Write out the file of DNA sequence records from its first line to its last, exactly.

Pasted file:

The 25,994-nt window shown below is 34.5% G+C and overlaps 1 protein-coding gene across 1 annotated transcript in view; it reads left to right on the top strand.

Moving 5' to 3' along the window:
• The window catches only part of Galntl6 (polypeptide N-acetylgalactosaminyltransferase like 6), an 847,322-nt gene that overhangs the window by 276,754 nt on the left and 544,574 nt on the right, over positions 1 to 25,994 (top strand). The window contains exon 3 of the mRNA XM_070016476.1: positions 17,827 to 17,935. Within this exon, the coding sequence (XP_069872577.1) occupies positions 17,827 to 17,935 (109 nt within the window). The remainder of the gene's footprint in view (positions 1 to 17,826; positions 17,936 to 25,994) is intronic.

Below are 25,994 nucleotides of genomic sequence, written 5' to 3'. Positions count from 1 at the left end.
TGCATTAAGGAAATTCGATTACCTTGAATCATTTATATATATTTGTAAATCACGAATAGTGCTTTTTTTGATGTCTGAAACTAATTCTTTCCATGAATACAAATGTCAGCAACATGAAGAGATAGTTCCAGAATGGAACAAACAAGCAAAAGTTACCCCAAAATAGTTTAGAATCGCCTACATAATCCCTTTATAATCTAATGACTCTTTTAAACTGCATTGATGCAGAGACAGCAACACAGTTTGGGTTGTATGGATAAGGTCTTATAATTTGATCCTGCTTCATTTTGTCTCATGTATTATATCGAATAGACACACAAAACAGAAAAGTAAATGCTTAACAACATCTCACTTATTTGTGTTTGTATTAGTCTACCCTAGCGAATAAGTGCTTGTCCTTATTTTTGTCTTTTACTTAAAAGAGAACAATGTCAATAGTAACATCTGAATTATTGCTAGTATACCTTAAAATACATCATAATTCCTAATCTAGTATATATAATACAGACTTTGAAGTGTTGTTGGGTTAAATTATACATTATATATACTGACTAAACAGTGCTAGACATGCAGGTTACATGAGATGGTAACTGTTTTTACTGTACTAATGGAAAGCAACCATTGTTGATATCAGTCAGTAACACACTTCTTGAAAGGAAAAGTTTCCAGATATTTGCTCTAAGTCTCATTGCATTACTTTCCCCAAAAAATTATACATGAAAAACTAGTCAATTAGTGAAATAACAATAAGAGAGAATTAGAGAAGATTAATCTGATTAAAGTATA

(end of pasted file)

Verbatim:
The 25,994-nt window shown below is 34.5% G+C and overlaps 1 protein-coding gene across 1 annotated transcript in view; it reads left to right on the top strand.

Moving 5' to 3' along the window:
• The window catches only part of Galntl6 (polypeptide N-acetylgalactosaminyltransferase like 6), an 847,322-nt gene that overhangs the window by 276,754 nt on the left and 544,574 nt on the right, over positions 1 to 25,994 (top strand). The window contains exon 3 of the mRNA XM_070016476.1: positions 17,827 to 17,935. Within this exon, the coding sequence (XP_069872577.1) occupies positions 17,827 to 17,935 (109 nt within the window). The remainder of the gene's footprint in view (positions 1 to 17,826; positions 17,936 to 25,994) is intronic.

Below are 25,994 nucleotides of genomic sequence, written 5' to 3'. Positions count from 1 at the left end.
TGCATTAAGGAAATTCGATTACCTTGAATCATTTATATATATTTGTAAATCACGAATAGTGCTTTTTTTGATGTCTGAAACTAATTCTTTCCATGAATACAAATGTCAGCAACATGAAGAGATAGTTCCAGAATGGAACAAACAAGCAAAAGTTACCCCAAAATAGTTTAGAATCGCCTACATAATCCCTTTATAATCTAATGACTCTTTTAAACTGCATTGATGCAGAGACAGCAACACAGTTTGGGTTGTATGGATAAGGTCTTATAATTTGATCCTGCTTCATTTTGTCTCATGTATTATATCGAATAGACACACAAAACAGAAAAGTAAATGCTTAACAACATCTCACTTATTTGTGTTTGTATTAGTCTACCCTAGCGAATAAGTGCTTGTCCTTATTTTTGTCTTTTACTTAAAAGAGAACAATGTCAATAGTAACATCTGAATTATTGCTAGTATACCTTAAAATACATCATAATTCCTAATCTAGTATATATAATACAGACTTTGAAGTGTTGTTGGGTTAAATTATACATTATATATACTGACTAAACAGTGCTAGACATGCAGGTTACATGAGATGGTAACTGTTTTTACTGTACTAATGGAAAGCAACCATTGTTGATATCAGTCAGTAACACACTTCTTGAAAGGAAAAGTTTCCAGATATTTGCTCTAAGTCTCATTGCATTACTTTCCCCAAAAAATTATACATGAAAAACTAGTCAATTAGTGAAATAACAATAAGAGAGAATTAGAGAAGATTAATCTGATTAAAGTATA